Since you have a fixed interest rate on your credit card, your monthly payments will only increase if you choose to pay more each month. However, you may have less money to put towards your credit cards if the interest rates on your other loans increase. It may then take you longer to pay off your credit card, which will cost you more in interest in the long run.
If you can no longer make your minimum monthly payments by the due date, the financial institution that issued your credit card may increase your interest rate. It may increase by as much as 5%.
Banks and other federally regulated financial institutions must notify you before an interest rate increase takes effect.
How a rise in interest rates will increase your total loan payments
In the examples given above, your total monthly loan payments increase if interest rates rise. The following example shows you how all loan payments would be affected if interest rates were to rise.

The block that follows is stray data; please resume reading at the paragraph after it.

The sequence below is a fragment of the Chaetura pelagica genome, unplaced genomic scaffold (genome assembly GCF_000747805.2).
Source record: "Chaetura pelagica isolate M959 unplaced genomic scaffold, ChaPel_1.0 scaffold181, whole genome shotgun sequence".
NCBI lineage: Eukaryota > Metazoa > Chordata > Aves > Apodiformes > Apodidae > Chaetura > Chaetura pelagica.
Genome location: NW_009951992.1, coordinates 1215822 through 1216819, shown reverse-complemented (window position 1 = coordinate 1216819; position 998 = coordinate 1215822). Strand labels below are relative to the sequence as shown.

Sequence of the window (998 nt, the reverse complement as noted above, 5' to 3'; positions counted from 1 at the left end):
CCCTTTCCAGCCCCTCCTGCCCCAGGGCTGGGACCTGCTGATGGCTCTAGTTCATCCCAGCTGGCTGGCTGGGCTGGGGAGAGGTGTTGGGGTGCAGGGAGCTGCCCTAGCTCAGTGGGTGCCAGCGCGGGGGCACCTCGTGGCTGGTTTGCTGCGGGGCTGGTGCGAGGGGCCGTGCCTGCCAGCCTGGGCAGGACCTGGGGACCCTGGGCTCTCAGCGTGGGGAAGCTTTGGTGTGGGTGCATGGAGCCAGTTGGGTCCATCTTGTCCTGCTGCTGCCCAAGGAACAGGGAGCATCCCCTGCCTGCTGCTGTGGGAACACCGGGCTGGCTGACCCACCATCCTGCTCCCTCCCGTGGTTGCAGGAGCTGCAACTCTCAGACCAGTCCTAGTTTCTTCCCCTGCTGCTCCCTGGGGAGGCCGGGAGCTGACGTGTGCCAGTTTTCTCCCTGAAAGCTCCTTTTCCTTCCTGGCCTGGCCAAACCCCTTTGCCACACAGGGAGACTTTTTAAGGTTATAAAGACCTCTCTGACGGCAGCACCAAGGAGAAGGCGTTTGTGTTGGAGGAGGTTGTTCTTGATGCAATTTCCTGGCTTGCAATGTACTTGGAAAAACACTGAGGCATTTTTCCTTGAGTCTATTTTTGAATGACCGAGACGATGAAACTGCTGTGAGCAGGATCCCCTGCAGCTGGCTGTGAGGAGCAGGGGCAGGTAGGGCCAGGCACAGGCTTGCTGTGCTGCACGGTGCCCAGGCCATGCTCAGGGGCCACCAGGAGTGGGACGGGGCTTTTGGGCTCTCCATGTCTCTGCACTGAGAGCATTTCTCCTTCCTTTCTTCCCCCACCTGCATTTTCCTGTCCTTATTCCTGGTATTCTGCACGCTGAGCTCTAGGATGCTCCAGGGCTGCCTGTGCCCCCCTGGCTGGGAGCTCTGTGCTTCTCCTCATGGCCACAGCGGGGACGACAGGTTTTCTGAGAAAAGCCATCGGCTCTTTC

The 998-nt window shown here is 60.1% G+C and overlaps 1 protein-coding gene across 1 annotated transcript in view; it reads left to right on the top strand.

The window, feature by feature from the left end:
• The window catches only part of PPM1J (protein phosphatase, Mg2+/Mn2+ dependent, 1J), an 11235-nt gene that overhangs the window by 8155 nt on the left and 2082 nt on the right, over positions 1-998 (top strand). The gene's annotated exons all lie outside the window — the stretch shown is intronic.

Suppose you have the following loans:
- a variable interest rate mortgage of $278,748
- a variable interest rate personal loan of $6,000
- a fixed interest rate car loan of $10,000
- a fixed interest rate credit card debt of $6,500
In this example, a rise in interest rates means, you’ll pay $466 more a month in loan payments if rates were to rise by 3%. That adds up to $5,592 more per year.
Figure 3: How your total monthly loan payments will increase if interest rates rise
Text version: Figure 3
Figure out if higher monthly debt payments fit into your budget
- Talk to your lenders to find out how much your payments would increase if interest rates were to rise by 0.5%, 1%, 2% and 3%
- Look at how the higher payments would impact your monthly budget and your ability to save for your goals
- If you’re outside your comfort zone, look at how you can reduce expenses or earn more money to pay off your debt faster
from THE FINANCIAL CONSUMER AGENCY of CANADA JULY 2022